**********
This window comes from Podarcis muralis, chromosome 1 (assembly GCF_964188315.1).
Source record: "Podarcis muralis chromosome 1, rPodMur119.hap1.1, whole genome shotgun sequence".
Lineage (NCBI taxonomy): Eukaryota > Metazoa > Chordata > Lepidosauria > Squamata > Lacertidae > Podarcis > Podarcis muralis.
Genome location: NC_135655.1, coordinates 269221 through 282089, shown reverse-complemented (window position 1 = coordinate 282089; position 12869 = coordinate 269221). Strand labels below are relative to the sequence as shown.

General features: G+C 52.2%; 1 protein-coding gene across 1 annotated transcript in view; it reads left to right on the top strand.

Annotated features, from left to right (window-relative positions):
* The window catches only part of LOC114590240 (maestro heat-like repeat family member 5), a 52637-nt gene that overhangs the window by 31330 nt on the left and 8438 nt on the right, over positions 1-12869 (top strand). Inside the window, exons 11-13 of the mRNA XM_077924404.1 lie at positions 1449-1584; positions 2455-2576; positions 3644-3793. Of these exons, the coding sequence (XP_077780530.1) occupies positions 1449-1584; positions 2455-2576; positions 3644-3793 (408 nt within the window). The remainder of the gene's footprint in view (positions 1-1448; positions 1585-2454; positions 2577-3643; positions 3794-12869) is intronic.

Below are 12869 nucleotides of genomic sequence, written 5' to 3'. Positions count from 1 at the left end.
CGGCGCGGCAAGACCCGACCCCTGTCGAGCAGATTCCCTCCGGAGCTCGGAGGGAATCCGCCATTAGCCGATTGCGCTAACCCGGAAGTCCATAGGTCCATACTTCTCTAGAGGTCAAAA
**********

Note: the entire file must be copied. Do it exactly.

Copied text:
This window comes from Podarcis muralis, chromosome 1 (assembly GCF_964188315.1).
Source record: "Podarcis muralis chromosome 1, rPodMur119.hap1.1, whole genome shotgun sequence".
Lineage (NCBI taxonomy): Eukaryota > Metazoa > Chordata > Lepidosauria > Squamata > Lacertidae > Podarcis > Podarcis muralis.
Genome location: NC_135655.1, coordinates 269221 through 282089, shown reverse-complemented (window position 1 = coordinate 282089; position 12869 = coordinate 269221). Strand labels below are relative to the sequence as shown.

General features: G+C 52.2%; 1 protein-coding gene across 1 annotated transcript in view; it reads left to right on the top strand.

Annotated features, from left to right (window-relative positions):
* The window catches only part of LOC114590240 (maestro heat-like repeat family member 5), a 52637-nt gene that overhangs the window by 31330 nt on the left and 8438 nt on the right, over positions 1-12869 (top strand). Inside the window, exons 11-13 of the mRNA XM_077924404.1 lie at positions 1449-1584; positions 2455-2576; positions 3644-3793. Of these exons, the coding sequence (XP_077780530.1) occupies positions 1449-1584; positions 2455-2576; positions 3644-3793 (408 nt within the window). The remainder of the gene's footprint in view (positions 1-1448; positions 1585-2454; positions 2577-3643; positions 3794-12869) is intronic.

Below are 12869 nucleotides of genomic sequence, written 5' to 3'. Positions count from 1 at the left end.
CGGCGCGGCAAGACCCGACCCCTGTCGAGCAGATTCCCTCCGGAGCTCGGAGGGAATCCGCCATTAGCCGATTGCGCTAACCCGGAAGTCCATAGGTCCATACTTCTCTAGAGGTCAAAA